East Putney Woman Plans Half Marathon

Raising over £1500 for the MS Society in mum's memory

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A 28-year-old from East Putney has so far raised more than £1,500 for the MS Society, ahead of doing the Royal Parks half marathon in October. Bella Heesom is taking on the run in memory of her mum, who lived with multiple sclerosis (MS) for 24 years. Yasmin Heesom was only 51 when she died in December 2012.

Bella, who’s an actor, is doing the Royal Parks in London on Sunday 6 October. She says she partly wanted to do it to keep fit but it’s mainly about her mum and fundraising:
“The association with my mum and because I’m doing it to raise money has made me feel much more motivated. It’s made me go out and train and work much harder. My mum was an athlete when she was younger so it felt like an appropriate thing to do; the sort of thing she would have liked. Running can also be meditative, in the months after she died I was struggling and I found running therapeutic.”

Bella initially set herself a target of raising £500 but upped it to £1,000 when she quickly reached that total. She’s just increased it again to £2,000.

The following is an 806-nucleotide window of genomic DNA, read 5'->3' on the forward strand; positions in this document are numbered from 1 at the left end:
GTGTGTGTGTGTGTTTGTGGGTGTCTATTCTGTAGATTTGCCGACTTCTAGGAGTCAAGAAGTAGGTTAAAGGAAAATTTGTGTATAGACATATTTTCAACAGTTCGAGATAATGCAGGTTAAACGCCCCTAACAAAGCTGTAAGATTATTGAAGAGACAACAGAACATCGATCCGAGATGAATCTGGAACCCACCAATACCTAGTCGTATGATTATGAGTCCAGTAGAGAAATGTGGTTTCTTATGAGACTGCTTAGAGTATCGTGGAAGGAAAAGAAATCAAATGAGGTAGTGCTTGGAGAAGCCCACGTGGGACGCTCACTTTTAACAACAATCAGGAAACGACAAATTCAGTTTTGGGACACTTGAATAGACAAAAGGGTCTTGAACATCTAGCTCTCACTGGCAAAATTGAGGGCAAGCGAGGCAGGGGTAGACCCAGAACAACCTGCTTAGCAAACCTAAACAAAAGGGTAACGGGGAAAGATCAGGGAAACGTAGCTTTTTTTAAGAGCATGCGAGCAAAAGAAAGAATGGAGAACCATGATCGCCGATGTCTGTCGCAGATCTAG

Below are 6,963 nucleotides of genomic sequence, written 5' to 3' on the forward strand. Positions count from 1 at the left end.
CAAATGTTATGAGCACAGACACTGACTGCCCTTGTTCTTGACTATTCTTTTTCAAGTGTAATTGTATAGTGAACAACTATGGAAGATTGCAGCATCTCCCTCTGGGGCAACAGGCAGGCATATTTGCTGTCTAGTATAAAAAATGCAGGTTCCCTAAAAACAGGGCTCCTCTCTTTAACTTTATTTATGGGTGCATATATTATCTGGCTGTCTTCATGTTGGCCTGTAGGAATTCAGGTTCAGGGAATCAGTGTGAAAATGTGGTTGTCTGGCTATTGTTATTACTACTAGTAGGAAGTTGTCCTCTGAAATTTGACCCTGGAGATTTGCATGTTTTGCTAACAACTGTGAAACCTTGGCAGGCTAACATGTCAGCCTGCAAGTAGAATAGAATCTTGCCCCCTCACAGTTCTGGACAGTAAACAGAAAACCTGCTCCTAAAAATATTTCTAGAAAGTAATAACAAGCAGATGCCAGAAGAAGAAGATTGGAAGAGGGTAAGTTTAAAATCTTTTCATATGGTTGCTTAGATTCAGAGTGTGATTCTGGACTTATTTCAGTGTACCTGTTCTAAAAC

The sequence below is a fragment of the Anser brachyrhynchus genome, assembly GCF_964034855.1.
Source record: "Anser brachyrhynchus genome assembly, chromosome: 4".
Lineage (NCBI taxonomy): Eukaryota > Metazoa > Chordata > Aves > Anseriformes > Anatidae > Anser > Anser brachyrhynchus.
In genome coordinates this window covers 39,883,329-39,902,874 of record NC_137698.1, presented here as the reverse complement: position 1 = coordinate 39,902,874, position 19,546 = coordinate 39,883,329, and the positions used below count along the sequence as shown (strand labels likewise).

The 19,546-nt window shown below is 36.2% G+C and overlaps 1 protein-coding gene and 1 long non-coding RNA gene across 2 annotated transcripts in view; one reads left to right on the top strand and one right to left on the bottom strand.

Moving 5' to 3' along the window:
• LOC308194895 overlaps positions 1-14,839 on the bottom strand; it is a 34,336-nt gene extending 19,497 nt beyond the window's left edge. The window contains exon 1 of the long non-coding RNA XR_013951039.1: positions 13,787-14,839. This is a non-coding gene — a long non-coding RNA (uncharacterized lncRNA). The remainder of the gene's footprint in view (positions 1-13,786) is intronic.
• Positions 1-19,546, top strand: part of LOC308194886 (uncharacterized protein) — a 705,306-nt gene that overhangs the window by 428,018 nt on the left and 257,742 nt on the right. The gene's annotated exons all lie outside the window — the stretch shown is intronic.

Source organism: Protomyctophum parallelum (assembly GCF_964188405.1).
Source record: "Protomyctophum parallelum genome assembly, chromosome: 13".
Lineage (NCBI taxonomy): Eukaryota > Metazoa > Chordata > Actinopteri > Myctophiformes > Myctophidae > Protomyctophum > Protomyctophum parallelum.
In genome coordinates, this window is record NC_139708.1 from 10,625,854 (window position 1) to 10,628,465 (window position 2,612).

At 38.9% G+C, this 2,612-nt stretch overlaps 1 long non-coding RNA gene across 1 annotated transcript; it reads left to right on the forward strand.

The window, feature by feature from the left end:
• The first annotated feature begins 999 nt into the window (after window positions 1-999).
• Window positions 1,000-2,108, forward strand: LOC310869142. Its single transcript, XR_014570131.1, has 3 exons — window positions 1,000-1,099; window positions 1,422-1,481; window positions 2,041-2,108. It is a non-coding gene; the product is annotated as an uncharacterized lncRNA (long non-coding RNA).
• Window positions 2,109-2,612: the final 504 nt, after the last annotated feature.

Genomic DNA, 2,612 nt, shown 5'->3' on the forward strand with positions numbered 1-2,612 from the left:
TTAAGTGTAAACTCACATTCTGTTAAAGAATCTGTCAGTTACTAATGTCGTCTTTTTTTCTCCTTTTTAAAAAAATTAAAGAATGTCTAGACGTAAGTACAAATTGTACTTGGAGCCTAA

The 28-year-old says her mum was an inspiration:
“When she was diagnosed, I was only little and she was terrified that the disease would stop her being the brilliant mum she wanted to be. Of course she didn't let that happen; she gave me unconditional love and huge inspiration, and I will always be grateful to her for those priceless gifts. But it was not easy for her. She protected me as much as she could, hiding her suffering as far as possible, to allow me to enjoy my childhood. But she did suffer.”

Bella says her mum initially had to rely on a walking stick when her muscles stiffened. She then had to use a wheelchair for long distances when walking became too tiring. Eventually, she was unable to stand up at all and when her arms seized up she couldn't wash or feed herself. But Bella says she didn’t let her MS get on top of her:
“I still find it astonishing to reflect on how positive my mum remained throughout all of this. She never lost her sense of humour, and she would say 'Thank you' to her (wonderful) carers right up until the end, never becoming bitter or resentful. I stayed with her in hospital in her final weeks, when she had pneumonia, a collapsed lung, and huge air pockets in her bowel which could rupture at any moment, and every time I asked her for a smile, she gave me the warmest smile I have ever seen.”

The MS Society is the leading UK charity for the 100,000 people living with multiple sclerosis. Most people are diagnosed in their 20s and 30s. They’re fighting to improve treatment and care to help people with MS take control of their lives. And with generous support from their donors and fundraisers, they ’re funding research to help beat MS for good.

October 2, 2013